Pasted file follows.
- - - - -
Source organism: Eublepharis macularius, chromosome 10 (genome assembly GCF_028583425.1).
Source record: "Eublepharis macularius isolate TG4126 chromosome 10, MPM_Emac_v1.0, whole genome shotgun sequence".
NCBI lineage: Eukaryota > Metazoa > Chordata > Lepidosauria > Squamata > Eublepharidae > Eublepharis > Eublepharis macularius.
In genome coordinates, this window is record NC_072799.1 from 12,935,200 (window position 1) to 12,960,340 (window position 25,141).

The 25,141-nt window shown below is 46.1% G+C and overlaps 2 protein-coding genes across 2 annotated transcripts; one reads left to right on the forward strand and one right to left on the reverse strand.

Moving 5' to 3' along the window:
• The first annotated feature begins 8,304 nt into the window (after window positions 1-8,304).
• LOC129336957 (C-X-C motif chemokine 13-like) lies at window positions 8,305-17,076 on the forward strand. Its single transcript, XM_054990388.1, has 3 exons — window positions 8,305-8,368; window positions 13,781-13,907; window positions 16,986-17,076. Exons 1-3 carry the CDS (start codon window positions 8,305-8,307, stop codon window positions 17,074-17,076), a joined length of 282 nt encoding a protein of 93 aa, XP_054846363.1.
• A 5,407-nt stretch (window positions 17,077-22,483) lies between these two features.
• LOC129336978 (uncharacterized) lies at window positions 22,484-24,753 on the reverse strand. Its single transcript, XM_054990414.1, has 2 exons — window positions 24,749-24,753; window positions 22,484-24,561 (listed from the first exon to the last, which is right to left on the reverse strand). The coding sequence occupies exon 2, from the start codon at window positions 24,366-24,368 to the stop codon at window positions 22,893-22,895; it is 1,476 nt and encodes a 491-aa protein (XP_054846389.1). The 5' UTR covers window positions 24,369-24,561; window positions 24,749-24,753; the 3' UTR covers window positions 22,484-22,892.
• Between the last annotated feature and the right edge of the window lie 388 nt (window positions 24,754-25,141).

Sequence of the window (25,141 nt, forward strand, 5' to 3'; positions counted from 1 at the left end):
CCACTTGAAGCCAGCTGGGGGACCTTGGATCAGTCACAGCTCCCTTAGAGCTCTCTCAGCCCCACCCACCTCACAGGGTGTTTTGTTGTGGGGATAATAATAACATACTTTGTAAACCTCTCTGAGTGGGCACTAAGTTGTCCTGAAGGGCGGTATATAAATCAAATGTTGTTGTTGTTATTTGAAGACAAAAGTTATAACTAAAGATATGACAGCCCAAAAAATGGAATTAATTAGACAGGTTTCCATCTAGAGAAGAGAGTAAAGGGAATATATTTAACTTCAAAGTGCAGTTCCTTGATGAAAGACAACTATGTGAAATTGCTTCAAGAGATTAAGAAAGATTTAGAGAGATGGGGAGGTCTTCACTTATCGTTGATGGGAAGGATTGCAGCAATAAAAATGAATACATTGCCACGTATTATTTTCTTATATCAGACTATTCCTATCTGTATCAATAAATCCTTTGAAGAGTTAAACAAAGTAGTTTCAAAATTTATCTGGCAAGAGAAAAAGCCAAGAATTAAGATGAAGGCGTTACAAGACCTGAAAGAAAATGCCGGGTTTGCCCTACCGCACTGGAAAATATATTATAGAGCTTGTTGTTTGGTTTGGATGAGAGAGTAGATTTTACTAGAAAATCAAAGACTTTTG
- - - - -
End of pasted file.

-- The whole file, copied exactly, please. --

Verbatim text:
Source organism: Eublepharis macularius, chromosome 10 (genome assembly GCF_028583425.1).
Source record: "Eublepharis macularius isolate TG4126 chromosome 10, MPM_Emac_v1.0, whole genome shotgun sequence".
NCBI lineage: Eukaryota > Metazoa > Chordata > Lepidosauria > Squamata > Eublepharidae > Eublepharis > Eublepharis macularius.
In genome coordinates, this window is record NC_072799.1 from 12,935,200 (window position 1) to 12,960,340 (window position 25,141).

The 25,141-nt window shown below is 46.1% G+C and overlaps 2 protein-coding genes across 2 annotated transcripts; one reads left to right on the forward strand and one right to left on the reverse strand.

Moving 5' to 3' along the window:
• The first annotated feature begins 8,304 nt into the window (after window positions 1-8,304).
• LOC129336957 (C-X-C motif chemokine 13-like) lies at window positions 8,305-17,076 on the forward strand. Its single transcript, XM_054990388.1, has 3 exons — window positions 8,305-8,368; window positions 13,781-13,907; window positions 16,986-17,076. Exons 1-3 carry the CDS (start codon window positions 8,305-8,307, stop codon window positions 17,074-17,076), a joined length of 282 nt encoding a protein of 93 aa, XP_054846363.1.
• A 5,407-nt stretch (window positions 17,077-22,483) lies between these two features.
• LOC129336978 (uncharacterized) lies at window positions 22,484-24,753 on the reverse strand. Its single transcript, XM_054990414.1, has 2 exons — window positions 24,749-24,753; window positions 22,484-24,561 (listed from the first exon to the last, which is right to left on the reverse strand). The coding sequence occupies exon 2, from the start codon at window positions 24,366-24,368 to the stop codon at window positions 22,893-22,895; it is 1,476 nt and encodes a 491-aa protein (XP_054846389.1). The 5' UTR covers window positions 24,369-24,561; window positions 24,749-24,753; the 3' UTR covers window positions 22,484-22,892.
• Between the last annotated feature and the right edge of the window lie 388 nt (window positions 24,754-25,141).

Sequence of the window (25,141 nt, forward strand, 5' to 3'; positions counted from 1 at the left end):
CCACTTGAAGCCAGCTGGGGGACCTTGGATCAGTCACAGCTCCCTTAGAGCTCTCTCAGCCCCACCCACCTCACAGGGTGTTTTGTTGTGGGGATAATAATAACATACTTTGTAAACCTCTCTGAGTGGGCACTAAGTTGTCCTGAAGGGCGGTATATAAATCAAATGTTGTTGTTGTTATTTGAAGACAAAAGTTATAACTAAAGATATGACAGCCCAAAAAATGGAATTAATTAGACAGGTTTCCATCTAGAGAAGAGAGTAAAGGGAATATATTTAACTTCAAAGTGCAGTTCCTTGATGAAAGACAACTATGTGAAATTGCTTCAAGAGATTAAGAAAGATTTAGAGAGATGGGGAGGTCTTCACTTATCGTTGATGGGAAGGATTGCAGCAATAAAAATGAATACATTGCCACGTATTATTTTCTTATATCAGACTATTCCTATCTGTATCAATAAATCCTTTGAAGAGTTAAACAAAGTAGTTTCAAAATTTATCTGGCAAGAGAAAAAGCCAAGAATTAAGATGAAGGCGTTACAAGACCTGAAAGAAAATGCCGGGTTTGCCCTACCGCACTGGAAAATATATTATAGAGCTTGTTGTTTGGTTTGGATGAGAGAGTAGATTTTACTAGAAAATCAAAGACTTTTG